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How To Write Lambda Expressions

This lesson introduces the basic lambda expression structure with tips to write efficient code.

Gopi Gorantala
Gopi Gorantala
2 min read

Table of Contents

First, let us look at the basic structure of lambda expression. This could help us understand writing lambdas easily.

Basic Structure

The basic structure of lambda expression is:

Basic steps

Java Lambda expression contains the following parts:

Parameters-list: This can be empty or contain one or more parameters, separated by commas. If there is only one parameter, you can omit the parentheses.

  1. Lambda operator: This separates the parameter list from the lambda expression's body or, in simple terms, connects the argument list with the lambda expression's body.
  2. Expression: Finish with the expression or statement(s) to be executed: expression or { statements }.


Here is an example of a lambda expression that takes two integers as input and returns their sum:

(int a, int b) -> a + b

This lambda expression takes two integer parameters a and b and returns their sum. Note that the parameter types are specified in parentheses, and the return type is inferred based on the expression.

() -> System.out.println("Hello, world!")

This lambda expression has an empty parameter list, and the body contains a single statement to print a message to the console.

Lambda expressions can be assigned to functional interfaces or used directly as arguments to methods. For example, to use the above lambda expression with the Runnable functional interface, you can write:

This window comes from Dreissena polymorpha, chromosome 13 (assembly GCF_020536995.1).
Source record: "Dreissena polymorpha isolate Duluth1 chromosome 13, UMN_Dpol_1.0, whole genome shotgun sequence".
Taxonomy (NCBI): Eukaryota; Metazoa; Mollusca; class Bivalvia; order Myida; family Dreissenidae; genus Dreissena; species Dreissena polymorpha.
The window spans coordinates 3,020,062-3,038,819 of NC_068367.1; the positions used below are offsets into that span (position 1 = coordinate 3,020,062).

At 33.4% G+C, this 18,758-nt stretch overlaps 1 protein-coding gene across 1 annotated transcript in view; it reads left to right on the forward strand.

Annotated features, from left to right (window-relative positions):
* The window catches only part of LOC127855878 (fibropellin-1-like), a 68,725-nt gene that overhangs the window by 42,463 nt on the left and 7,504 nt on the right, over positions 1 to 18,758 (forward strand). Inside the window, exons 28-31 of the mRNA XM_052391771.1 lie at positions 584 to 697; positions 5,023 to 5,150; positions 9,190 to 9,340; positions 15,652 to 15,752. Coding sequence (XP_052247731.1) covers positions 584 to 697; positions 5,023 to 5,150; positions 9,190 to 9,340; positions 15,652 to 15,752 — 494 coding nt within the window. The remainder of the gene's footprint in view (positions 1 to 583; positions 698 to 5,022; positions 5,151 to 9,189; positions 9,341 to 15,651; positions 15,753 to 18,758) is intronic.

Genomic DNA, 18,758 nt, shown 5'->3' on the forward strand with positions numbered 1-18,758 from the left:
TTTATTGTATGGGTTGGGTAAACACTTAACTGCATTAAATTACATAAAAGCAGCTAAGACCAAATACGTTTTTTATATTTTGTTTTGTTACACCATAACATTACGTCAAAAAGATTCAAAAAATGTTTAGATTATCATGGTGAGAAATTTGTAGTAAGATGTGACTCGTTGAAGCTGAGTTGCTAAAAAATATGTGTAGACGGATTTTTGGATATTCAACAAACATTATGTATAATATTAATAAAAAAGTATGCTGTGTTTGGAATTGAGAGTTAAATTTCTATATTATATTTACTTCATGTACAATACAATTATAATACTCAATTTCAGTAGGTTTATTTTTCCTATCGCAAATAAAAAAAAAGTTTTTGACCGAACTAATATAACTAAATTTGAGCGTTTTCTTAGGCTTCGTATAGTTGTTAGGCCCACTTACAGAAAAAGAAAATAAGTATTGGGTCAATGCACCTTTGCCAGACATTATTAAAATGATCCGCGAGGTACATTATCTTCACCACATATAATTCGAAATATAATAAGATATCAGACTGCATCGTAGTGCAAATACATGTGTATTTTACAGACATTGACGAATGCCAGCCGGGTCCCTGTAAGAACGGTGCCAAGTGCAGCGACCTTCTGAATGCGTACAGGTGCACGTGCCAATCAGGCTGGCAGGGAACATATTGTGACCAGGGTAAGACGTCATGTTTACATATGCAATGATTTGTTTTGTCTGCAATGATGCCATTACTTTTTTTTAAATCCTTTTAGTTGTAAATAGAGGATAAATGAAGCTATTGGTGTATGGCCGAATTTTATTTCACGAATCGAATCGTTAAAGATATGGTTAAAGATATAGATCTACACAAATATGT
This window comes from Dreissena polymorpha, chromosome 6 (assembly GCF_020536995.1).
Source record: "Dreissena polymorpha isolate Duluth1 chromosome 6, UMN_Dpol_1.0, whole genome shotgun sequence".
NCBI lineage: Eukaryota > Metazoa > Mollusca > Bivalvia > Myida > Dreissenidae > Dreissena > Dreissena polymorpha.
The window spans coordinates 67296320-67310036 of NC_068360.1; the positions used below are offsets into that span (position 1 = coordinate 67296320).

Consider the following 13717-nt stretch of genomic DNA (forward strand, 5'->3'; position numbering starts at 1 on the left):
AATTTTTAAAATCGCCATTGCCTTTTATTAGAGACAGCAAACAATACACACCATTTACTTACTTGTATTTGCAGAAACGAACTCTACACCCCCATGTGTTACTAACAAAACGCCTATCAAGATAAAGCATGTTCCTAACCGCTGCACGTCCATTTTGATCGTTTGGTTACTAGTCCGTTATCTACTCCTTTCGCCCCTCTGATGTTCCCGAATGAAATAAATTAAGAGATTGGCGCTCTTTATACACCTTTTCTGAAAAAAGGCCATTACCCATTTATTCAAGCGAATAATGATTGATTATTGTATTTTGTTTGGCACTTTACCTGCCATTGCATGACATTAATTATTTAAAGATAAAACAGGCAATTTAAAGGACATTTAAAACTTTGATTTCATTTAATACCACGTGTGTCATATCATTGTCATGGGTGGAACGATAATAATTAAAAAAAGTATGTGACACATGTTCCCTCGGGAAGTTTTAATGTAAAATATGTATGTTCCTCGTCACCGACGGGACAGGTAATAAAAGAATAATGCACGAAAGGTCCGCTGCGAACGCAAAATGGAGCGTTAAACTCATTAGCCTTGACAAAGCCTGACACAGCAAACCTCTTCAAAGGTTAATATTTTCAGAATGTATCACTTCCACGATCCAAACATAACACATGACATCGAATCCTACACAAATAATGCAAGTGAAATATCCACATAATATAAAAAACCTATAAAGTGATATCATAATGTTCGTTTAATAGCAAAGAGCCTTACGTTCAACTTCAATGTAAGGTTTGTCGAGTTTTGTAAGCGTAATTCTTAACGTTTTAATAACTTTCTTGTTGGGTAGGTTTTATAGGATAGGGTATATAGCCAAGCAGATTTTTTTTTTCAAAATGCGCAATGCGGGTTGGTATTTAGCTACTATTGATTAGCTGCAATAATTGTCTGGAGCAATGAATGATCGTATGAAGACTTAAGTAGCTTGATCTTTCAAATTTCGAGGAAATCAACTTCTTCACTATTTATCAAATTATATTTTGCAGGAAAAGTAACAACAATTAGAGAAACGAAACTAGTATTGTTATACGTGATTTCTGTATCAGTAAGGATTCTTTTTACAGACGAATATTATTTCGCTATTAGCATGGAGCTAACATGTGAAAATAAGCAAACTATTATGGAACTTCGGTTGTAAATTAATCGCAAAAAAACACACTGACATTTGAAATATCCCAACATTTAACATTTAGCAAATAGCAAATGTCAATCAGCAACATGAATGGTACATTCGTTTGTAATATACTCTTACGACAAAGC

Runnable helloWorld = () -> System.out.println("Hello, world!");

This creates a Runnable object that executes the lambda expression when its run method is called.

Tips when writing lambda expressions

Parameter lists sometimes have zero or more parameters.

There are rules to follow when writing a lambda expression. We don’t need to follow all, but to improve code quality we have to follow these tips when writing a lambda expression.

  1. When there are no parameters, we should explicitly give ().

If there is a single parameter, we can ignore the parenthesis below. Both syntaxes are valid.

  • (message) -> {}
  • message -> {}
  • When the body is a single line, we can exclude the curly braces {, } and return. The following example explains it.
// Both of the below expressions are valid.

// 01: Lambda expression printing Hello on console
  () -> {

// 02: Lambda expression printing Hello on console
  () -> System.out.println("Hello");
  • Java understands the underlined functional interface when running through the lambda expression. Because of this, we don’t need to have the parameter typed inside the parameters list.
// All of the below syntaxes print same output - Hello, fullName
(String fullName) -> {
    System.out.println("Hello, " + fullName);

// Above can be refactored as follows.
(fullName) -> {
    System.out.println("Hello, " + fullName);

// further more, we can replace it with
fullName -> System.out.println("Hello, " + fullName);

Gopi Gorantala Twitter

Gopi is a highly experienced Full Stack developer with a deep understanding of Java, Microservices, and React. He worked in India & Europe for startups, the EU government, and tech giants.


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